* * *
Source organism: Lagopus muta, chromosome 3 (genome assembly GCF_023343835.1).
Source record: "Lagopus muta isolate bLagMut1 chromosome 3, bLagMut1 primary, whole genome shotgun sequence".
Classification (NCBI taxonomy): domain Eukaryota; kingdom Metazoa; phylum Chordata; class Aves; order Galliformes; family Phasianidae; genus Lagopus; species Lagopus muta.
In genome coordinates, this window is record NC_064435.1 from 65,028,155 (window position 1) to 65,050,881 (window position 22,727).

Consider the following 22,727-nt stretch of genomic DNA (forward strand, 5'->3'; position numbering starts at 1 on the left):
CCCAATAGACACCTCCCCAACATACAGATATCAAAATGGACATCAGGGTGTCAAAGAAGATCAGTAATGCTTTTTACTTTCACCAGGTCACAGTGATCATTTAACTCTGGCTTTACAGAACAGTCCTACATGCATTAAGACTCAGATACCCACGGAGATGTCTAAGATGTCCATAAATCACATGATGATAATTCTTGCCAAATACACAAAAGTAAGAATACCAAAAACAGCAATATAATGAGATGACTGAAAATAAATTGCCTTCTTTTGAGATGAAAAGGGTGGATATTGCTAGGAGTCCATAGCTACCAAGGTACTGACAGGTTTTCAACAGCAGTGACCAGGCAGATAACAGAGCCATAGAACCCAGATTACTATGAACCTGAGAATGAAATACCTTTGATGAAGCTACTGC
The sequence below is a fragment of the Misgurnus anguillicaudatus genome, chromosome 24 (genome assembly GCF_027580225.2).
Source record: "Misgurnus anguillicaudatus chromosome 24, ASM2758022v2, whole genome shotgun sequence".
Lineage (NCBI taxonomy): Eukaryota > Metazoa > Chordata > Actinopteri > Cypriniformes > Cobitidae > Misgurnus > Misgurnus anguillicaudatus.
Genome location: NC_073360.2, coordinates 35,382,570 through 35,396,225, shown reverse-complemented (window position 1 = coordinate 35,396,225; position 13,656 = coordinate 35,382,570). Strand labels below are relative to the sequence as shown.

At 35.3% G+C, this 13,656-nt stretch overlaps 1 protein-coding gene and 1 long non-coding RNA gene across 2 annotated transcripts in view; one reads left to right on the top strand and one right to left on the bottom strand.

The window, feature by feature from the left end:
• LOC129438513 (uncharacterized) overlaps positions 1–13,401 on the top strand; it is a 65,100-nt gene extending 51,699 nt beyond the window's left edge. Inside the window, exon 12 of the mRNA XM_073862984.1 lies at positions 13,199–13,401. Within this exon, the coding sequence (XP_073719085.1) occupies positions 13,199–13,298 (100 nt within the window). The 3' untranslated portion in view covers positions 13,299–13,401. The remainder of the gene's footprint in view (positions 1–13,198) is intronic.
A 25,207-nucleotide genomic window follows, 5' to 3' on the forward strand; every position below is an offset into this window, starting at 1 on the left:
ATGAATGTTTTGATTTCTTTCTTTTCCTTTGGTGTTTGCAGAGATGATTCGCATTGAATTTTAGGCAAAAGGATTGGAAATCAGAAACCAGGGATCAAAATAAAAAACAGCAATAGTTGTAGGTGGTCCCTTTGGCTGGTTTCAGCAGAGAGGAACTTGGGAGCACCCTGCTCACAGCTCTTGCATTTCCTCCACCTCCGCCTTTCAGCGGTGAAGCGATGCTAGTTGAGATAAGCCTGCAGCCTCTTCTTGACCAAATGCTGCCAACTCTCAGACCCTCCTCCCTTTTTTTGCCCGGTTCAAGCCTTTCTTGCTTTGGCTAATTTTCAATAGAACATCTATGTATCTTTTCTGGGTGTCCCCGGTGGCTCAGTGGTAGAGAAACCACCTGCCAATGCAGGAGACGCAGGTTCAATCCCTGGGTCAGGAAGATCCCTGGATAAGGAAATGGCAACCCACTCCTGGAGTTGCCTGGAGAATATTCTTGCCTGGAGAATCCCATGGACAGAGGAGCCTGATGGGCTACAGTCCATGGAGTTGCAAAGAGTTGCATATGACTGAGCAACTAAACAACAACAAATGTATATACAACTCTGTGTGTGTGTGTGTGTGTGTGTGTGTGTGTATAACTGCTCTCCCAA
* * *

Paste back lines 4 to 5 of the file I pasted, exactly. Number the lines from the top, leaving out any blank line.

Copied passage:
In genome coordinates, this window is record NC_064435.1 from 65,028,155 (window position 1) to 65,050,881 (window position 22,727).

Consider the following 22,727-nt stretch of genomic DNA (forward strand, 5'->3'; position numbering starts at 1 on the left):